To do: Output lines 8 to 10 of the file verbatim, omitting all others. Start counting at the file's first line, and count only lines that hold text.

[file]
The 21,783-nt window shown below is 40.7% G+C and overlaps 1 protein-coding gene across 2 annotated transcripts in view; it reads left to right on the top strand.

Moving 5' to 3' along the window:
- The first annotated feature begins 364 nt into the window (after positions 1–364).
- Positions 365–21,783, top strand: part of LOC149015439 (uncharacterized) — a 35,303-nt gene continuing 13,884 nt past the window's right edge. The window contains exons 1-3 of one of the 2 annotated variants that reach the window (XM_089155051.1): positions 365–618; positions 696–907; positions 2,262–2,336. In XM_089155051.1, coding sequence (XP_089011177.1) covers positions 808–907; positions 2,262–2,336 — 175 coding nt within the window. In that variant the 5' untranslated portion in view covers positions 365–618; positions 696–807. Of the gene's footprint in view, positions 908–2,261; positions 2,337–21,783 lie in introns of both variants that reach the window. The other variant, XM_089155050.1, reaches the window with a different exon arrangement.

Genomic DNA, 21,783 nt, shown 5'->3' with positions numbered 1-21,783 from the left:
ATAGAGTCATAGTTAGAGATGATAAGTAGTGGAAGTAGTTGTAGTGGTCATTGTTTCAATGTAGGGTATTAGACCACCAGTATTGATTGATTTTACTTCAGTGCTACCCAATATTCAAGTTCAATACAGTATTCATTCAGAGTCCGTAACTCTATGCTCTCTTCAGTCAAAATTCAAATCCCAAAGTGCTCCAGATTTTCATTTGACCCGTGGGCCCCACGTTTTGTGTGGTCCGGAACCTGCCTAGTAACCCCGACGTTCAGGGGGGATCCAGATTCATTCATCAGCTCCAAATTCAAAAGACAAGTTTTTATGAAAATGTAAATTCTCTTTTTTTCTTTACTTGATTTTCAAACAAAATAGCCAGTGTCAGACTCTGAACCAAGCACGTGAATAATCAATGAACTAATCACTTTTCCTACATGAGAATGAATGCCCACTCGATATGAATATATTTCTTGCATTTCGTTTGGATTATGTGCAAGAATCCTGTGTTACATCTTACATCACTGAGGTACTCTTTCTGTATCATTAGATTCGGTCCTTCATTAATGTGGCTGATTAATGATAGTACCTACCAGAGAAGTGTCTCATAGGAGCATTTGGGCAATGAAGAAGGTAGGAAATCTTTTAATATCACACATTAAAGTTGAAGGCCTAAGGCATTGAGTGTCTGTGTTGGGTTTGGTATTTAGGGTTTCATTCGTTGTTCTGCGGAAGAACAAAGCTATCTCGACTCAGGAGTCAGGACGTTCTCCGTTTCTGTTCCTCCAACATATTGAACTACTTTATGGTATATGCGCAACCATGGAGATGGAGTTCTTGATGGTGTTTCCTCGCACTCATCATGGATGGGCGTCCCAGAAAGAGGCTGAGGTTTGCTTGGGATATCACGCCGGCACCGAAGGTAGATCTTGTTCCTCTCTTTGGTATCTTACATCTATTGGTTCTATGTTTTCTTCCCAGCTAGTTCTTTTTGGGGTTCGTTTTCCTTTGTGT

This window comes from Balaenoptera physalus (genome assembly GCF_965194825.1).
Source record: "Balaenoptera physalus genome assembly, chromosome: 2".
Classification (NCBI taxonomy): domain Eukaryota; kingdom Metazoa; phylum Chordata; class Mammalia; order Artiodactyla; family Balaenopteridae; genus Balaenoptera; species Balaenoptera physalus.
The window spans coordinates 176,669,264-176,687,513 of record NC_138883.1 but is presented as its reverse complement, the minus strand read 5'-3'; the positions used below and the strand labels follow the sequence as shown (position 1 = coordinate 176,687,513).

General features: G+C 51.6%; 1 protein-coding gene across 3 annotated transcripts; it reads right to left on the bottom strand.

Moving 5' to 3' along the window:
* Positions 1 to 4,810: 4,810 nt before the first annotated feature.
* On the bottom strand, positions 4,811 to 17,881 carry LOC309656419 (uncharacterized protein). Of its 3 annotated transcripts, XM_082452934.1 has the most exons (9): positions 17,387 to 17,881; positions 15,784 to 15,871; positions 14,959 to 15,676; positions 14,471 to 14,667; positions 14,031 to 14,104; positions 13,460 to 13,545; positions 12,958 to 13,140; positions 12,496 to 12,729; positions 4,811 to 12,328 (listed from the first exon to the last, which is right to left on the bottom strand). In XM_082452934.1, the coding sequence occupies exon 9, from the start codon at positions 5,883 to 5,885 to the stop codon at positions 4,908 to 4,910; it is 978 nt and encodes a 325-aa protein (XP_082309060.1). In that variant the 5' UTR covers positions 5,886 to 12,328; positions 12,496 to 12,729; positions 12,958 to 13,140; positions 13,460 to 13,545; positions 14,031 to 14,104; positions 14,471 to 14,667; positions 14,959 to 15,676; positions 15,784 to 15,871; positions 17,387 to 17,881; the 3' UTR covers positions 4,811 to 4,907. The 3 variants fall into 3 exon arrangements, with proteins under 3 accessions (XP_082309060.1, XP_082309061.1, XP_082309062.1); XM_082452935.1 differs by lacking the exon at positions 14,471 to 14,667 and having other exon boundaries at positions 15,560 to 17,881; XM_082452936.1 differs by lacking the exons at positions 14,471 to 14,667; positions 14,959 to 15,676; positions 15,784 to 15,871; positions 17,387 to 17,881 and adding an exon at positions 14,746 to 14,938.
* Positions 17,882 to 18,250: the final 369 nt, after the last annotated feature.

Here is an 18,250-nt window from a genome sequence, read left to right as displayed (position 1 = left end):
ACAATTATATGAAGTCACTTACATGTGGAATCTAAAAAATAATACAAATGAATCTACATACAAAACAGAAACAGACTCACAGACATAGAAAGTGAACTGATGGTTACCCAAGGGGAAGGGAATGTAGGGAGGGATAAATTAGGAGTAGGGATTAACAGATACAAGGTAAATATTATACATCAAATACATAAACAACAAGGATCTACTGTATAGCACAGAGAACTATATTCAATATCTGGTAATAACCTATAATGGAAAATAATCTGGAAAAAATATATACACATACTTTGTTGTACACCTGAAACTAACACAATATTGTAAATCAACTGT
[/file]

Source record: "Balaenoptera physalus genome assembly, chromosome: 2".
Classification (NCBI taxonomy): domain Eukaryota; kingdom Metazoa; phylum Chordata; class Mammalia; order Artiodactyla; family Balaenopteridae; genus Balaenoptera; species Balaenoptera physalus.
The window spans coordinates 176,669,264-176,687,513 of record NC_138883.1 but is presented as its reverse complement, the minus strand read 5'-3'; the positions used below and the strand labels follow the sequence as shown (position 1 = coordinate 176,687,513).